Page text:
Lille Vega; Mon 14 Oct, 21:00; 150kr
Kissaway Trail
This gig is for all the indie and rock lovers out there. Danish band Kissaway Trail are a world-class act who have managed to master the mix of local popularity and international acclaim with aplomb, cultivating a driven rock sound that runs parallel to the efforts of indie heavyweights like Arcade Fire.  Fresh from gallivanting around the globe over the past couple of years, the trio from Odense come into this show high on the rush of their recently released album, Breach – the fourth member of their repertoire.
Rust; Sat 19 Oct, 21:00; 100kr
Majical Cloudz
Majical Cloudz are a Canadian duo who produce contemplative, minimalist arty sounds that one would expect to hear at an avant-garde art installation. Their hollow, furrowed approach straddles the domain of the creative, trippy, artistic and ghostly all at once – a daringly experimental direction that inspires in as much as it triggers light-headed contemplation. Once again, CPH:DOX  will be sorting out the visuals for this show, making for an immersive audiovisual experience in the deep waters of lo-fi, atmospheric sound bytes and misty visuals.
CPH Jazzhouse; Mon 21 Oct, 20:00; 80kr

Going Underground: Welcome to the pleasure dome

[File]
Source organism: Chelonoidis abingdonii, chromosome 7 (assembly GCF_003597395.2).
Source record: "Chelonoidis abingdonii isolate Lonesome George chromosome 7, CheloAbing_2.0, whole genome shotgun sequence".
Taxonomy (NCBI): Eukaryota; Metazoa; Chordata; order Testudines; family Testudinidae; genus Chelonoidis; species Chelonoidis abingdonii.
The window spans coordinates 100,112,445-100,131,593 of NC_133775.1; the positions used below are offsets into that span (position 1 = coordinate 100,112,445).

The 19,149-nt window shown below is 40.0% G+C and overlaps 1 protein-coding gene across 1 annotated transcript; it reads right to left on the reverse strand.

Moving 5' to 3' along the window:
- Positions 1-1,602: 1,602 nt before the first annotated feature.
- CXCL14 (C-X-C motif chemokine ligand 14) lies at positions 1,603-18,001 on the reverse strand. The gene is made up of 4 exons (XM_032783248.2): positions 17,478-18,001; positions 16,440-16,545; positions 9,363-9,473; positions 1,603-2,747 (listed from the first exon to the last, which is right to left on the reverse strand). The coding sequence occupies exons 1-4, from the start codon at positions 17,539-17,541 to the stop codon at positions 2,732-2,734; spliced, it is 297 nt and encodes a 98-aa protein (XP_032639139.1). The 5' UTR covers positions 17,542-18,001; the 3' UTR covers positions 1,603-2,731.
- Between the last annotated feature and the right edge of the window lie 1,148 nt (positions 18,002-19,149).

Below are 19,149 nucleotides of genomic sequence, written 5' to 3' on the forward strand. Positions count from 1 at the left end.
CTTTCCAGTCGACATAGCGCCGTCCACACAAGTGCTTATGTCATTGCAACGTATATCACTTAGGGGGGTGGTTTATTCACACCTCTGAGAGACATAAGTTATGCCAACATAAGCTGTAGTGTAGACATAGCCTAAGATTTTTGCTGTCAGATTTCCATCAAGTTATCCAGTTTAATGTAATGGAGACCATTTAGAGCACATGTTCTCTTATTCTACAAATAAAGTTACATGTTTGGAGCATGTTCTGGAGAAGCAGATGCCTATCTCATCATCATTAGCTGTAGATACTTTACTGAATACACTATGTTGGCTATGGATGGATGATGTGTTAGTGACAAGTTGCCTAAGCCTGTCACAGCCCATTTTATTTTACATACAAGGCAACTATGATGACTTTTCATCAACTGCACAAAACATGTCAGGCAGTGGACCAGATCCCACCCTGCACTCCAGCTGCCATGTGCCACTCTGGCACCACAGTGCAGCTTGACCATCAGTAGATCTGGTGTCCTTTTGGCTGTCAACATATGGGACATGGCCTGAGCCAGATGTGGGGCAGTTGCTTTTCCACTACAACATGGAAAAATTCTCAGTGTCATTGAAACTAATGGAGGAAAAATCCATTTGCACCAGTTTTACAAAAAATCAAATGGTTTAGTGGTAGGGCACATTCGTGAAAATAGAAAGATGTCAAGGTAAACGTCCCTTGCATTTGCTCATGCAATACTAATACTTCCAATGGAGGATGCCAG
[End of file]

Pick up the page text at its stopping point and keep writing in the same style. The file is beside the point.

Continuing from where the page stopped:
Going underground | Welcome to the pleasure dome

 

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pic: Edoardo Bottalico

 

April 6, 2013 – 10:00

Original article at: http://cphpost.dk/inout/going-underground-welcome-pleasure-dome

Last time around, the temperature outside was a frightful minus something, and in spite of a few flickers of optimism, the bleak, dank atmosphere of a standard savage Scandinavian winter was very much upon us. Fast forward a month and the snow and ice has returned with a vengeance, even though the sun is high in the sky these days and actually warms the skin when the wind abates. Spring is nigh, bringing with it the new-found optimism that tends to literally ‘light up’ Copenhagen. Here’s the best of what to expect from the start of the season:

Dome Of Visions